Cognitive vs Emotional Intelligence in Organisations

2180 Words9 Pages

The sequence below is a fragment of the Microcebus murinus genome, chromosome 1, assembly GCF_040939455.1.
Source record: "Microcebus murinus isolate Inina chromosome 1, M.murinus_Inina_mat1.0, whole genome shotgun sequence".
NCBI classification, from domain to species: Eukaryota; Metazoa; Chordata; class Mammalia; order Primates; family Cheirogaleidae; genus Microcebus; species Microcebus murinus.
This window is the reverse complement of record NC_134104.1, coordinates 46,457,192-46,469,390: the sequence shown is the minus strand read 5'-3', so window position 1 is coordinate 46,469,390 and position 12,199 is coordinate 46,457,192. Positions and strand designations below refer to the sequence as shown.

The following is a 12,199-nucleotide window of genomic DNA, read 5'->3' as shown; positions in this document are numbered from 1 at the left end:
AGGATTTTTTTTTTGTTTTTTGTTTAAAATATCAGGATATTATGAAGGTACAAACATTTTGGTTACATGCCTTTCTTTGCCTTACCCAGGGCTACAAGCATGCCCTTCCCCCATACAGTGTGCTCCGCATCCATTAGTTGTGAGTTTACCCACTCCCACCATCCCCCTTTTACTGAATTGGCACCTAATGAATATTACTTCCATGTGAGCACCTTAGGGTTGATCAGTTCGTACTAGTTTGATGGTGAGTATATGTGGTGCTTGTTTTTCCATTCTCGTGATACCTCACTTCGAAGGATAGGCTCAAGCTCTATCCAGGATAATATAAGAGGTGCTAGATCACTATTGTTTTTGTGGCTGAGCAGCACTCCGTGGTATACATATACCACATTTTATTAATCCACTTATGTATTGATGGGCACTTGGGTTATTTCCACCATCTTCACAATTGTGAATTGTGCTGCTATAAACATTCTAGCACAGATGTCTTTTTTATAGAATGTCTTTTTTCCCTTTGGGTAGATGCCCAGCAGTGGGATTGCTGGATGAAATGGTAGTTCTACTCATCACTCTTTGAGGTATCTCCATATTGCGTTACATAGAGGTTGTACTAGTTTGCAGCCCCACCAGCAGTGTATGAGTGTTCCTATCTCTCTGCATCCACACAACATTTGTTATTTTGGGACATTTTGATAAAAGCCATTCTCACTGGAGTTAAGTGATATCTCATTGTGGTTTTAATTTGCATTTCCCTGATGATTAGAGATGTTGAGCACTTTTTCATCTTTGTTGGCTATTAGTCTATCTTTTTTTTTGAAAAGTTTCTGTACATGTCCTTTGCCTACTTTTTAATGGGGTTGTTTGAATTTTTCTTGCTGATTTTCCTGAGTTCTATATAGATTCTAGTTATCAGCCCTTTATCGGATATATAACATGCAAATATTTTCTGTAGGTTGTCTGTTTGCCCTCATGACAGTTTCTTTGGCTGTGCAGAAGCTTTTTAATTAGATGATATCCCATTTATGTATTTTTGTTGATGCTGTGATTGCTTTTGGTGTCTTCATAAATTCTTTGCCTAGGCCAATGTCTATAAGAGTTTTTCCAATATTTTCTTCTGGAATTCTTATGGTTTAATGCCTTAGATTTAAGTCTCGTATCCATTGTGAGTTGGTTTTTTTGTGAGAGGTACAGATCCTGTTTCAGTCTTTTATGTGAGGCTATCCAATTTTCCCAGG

The concept of "personality" endeavours to explain what makes an individual who they are, based on their idiosyncracies and patterns of behaviour. There are a number of theories that attempt to explain personality and its development in individuals. The earliest and arguably best known personality theorists are the “psychodynamic” theorists, descending from Sigmund Freud. (Weiten, Dunn, Hammer, 2012). Jung and Adler are the most significant theorists to follow Freud in this arena. Other schools of personality theory include: the “behaviourists” - viewing personality as a response tendencies developed through learning, Skinner and Pavlov being the better known theorists in this area; the “humanists” - focusing on the concept of “self” and arguing that incongruence, or the battle between one’s “self-concept” and reality creates anxiety and therefore defensive behaviour; the “biological” or “evolutionary” theorists, such as Eysenck who theorised that inherited differences in physiological functioning can affect an individual's conditioning and thus influence their personality (Weiten, Dunn, Hammer, 2012); and the “Trait” theorists such as Cattell and Allport and the more contemporary McCrae and Costa who have used the statistical procedure of factor analysis to reduce human personality down to five factors of personality known as “The Big Five”. These factors are: “Extroversion vs Introversion”, “Emotional Stabilty vs Neuroticism”, “Open vs Closed (to experience)”, “Agreeable vs Unagreeable”, “Conscientious vs Unconscientious”. Trait theorists argue that all personality traits are derived from these five traits. What follows is an outline of Freud’s theory of psychodynamics, and a description of the biological perspective on personality. Next appears an investigation of the similarities and differences between these theories and their implications. These two
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